Being involved in your child’s education, especially in the formative years is incredibly important to their success.

If your child is having trouble getting their homework done on their own, or finding some particular subjects difficult, helping them learn good study habits and methods can correct problems and prevent new ones.

That said, the best ways to handle your child’s homework include:

1.      Try To Understand The Assignment First

In order to ensure you are as helpful as needed, you ought to first familiarize yourself with the assignment. Carefully read the instructions for a better understanding of what the teacher has asked them to do.

Make sure you study the material given to your child, not look up explanations online or try to solve it the way you think they did in your own time. You may end up discovering a different method or explanation than the teacher is using, and this can cause unnecessary confusion for your child.

2.      Help Your Child Understand The Homework Too

Have your child explain the assignment to you. After reading the instructions yourself, ask him/her to explain them to you in their own words.

This will help ensure that your child knows what they are being asked to do/what is expected of them by the teacher.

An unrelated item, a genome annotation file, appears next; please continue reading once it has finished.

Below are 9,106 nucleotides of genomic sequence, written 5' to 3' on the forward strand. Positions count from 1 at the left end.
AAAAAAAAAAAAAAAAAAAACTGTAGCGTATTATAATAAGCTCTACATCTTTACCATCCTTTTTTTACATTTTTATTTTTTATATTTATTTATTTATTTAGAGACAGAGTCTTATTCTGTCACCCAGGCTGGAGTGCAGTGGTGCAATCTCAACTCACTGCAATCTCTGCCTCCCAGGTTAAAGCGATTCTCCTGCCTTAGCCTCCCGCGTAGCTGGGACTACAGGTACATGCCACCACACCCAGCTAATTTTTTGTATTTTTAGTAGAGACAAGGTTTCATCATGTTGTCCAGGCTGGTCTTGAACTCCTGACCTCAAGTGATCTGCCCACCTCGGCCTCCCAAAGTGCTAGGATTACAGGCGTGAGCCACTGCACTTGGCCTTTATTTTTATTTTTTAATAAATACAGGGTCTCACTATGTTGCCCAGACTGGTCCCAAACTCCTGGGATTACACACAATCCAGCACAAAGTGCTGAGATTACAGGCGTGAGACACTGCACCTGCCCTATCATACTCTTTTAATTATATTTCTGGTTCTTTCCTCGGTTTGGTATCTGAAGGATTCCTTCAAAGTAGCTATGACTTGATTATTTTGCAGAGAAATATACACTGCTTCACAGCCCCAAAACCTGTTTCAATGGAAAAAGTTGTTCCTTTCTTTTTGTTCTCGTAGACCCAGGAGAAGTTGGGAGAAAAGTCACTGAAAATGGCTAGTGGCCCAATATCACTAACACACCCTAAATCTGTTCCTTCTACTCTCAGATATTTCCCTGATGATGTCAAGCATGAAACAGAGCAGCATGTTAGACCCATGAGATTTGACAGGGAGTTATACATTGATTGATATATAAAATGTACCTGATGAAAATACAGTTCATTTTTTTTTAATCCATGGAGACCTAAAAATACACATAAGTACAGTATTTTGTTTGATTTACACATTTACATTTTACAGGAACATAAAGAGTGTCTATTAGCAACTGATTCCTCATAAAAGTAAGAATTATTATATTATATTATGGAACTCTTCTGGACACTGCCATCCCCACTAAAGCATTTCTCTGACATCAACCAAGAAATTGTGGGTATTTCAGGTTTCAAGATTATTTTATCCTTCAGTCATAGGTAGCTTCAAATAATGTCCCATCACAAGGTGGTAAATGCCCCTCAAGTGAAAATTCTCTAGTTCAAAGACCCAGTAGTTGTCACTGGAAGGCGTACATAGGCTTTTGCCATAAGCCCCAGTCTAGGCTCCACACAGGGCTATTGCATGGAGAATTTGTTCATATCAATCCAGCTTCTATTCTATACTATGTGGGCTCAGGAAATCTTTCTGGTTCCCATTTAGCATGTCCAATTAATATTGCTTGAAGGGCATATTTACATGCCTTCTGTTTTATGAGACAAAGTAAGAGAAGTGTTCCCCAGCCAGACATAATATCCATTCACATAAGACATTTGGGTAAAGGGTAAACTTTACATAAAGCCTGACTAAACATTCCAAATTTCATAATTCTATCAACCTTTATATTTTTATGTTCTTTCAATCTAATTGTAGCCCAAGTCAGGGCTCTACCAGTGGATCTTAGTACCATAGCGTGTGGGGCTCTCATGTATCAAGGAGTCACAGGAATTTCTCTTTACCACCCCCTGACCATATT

Ask questions to clarify instructions if you think it is necessary, as their answers will help you decide how much help they need.
If at first, they do not clearly understand, go over the lesson in the textbook with them.

Ask them to read out a section and then explain it in their own words.

You can also look at sample problems or writings together.

If the textbook offers some sample questions or essays, read over them with your child and make sure they understand how the instructor got to the answer given.

3.       Watch Out For Efforts, Not Perfection

When going over homework with your child, praise them for things they did well, especially if it indicates an improvement over past works.

For comprehension/summary assignments, you might say “Captivating introduction” or great narrative technique”.

Do not get exasperated if they continue having trouble with a problem or assignment.